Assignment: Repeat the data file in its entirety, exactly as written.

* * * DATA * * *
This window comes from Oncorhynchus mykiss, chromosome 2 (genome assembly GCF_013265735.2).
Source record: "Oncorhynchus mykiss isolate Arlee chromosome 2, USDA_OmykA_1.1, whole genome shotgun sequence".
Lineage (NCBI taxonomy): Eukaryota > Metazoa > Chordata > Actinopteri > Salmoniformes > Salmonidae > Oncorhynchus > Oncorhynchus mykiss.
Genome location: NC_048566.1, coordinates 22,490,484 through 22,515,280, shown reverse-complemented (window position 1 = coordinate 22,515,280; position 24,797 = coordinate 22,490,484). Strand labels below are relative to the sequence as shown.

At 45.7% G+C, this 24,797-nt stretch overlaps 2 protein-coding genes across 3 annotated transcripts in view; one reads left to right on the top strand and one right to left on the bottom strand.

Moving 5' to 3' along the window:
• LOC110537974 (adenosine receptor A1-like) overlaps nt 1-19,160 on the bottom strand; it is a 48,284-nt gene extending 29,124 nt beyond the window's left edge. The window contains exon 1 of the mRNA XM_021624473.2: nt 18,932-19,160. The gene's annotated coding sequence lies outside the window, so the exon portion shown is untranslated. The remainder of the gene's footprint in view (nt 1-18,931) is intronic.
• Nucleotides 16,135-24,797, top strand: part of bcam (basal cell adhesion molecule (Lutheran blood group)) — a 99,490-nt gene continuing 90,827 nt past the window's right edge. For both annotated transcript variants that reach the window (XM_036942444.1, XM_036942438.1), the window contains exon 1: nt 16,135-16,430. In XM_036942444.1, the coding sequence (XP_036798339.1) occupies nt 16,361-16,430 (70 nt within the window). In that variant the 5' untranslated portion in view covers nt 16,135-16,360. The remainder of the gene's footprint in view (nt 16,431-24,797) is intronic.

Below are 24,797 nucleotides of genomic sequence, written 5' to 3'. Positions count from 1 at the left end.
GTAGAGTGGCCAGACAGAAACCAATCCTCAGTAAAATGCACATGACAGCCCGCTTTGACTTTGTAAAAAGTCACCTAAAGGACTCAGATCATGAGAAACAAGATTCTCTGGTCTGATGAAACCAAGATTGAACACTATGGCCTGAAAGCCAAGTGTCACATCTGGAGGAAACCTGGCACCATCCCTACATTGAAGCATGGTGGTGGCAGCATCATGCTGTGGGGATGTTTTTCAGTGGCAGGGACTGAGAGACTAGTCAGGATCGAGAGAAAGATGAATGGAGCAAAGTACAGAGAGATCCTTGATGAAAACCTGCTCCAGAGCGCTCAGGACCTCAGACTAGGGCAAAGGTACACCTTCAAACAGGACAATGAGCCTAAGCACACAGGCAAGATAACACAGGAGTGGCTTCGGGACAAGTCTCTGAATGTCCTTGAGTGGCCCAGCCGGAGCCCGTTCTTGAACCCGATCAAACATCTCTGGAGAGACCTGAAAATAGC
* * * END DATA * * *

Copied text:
This window comes from Oncorhynchus mykiss, chromosome 2 (genome assembly GCF_013265735.2).
Source record: "Oncorhynchus mykiss isolate Arlee chromosome 2, USDA_OmykA_1.1, whole genome shotgun sequence".
Lineage (NCBI taxonomy): Eukaryota > Metazoa > Chordata > Actinopteri > Salmoniformes > Salmonidae > Oncorhynchus > Oncorhynchus mykiss.
Genome location: NC_048566.1, coordinates 22,490,484 through 22,515,280, shown reverse-complemented (window position 1 = coordinate 22,515,280; position 24,797 = coordinate 22,490,484). Strand labels below are relative to the sequence as shown.

At 45.7% G+C, this 24,797-nt stretch overlaps 2 protein-coding genes across 3 annotated transcripts in view; one reads left to right on the top strand and one right to left on the bottom strand.

Moving 5' to 3' along the window:
• LOC110537974 (adenosine receptor A1-like) overlaps nt 1-19,160 on the bottom strand; it is a 48,284-nt gene extending 29,124 nt beyond the window's left edge. The window contains exon 1 of the mRNA XM_021624473.2: nt 18,932-19,160. The gene's annotated coding sequence lies outside the window, so the exon portion shown is untranslated. The remainder of the gene's footprint in view (nt 1-18,931) is intronic.
• Nucleotides 16,135-24,797, top strand: part of bcam (basal cell adhesion molecule (Lutheran blood group)) — a 99,490-nt gene continuing 90,827 nt past the window's right edge. For both annotated transcript variants that reach the window (XM_036942444.1, XM_036942438.1), the window contains exon 1: nt 16,135-16,430. In XM_036942444.1, the coding sequence (XP_036798339.1) occupies nt 16,361-16,430 (70 nt within the window). In that variant the 5' untranslated portion in view covers nt 16,135-16,360. The remainder of the gene's footprint in view (nt 16,431-24,797) is intronic.

Below are 24,797 nucleotides of genomic sequence, written 5' to 3'. Positions count from 1 at the left end.
GTAGAGTGGCCAGACAGAAACCAATCCTCAGTAAAATGCACATGACAGCCCGCTTTGACTTTGTAAAAAGTCACCTAAAGGACTCAGATCATGAGAAACAAGATTCTCTGGTCTGATGAAACCAAGATTGAACACTATGGCCTGAAAGCCAAGTGTCACATCTGGAGGAAACCTGGCACCATCCCTACATTGAAGCATGGTGGTGGCAGCATCATGCTGTGGGGATGTTTTTCAGTGGCAGGGACTGAGAGACTAGTCAGGATCGAGAGAAAGATGAATGGAGCAAAGTACAGAGAGATCCTTGATGAAAACCTGCTCCAGAGCGCTCAGGACCTCAGACTAGGGCAAAGGTACACCTTCAAACAGGACAATGAGCCTAAGCACACAGGCAAGATAACACAGGAGTGGCTTCGGGACAAGTCTCTGAATGTCCTTGAGTGGCCCAGCCGGAGCCCGTTCTTGAACCCGATCAAACATCTCTGGAGAGACCTGAAAATAGC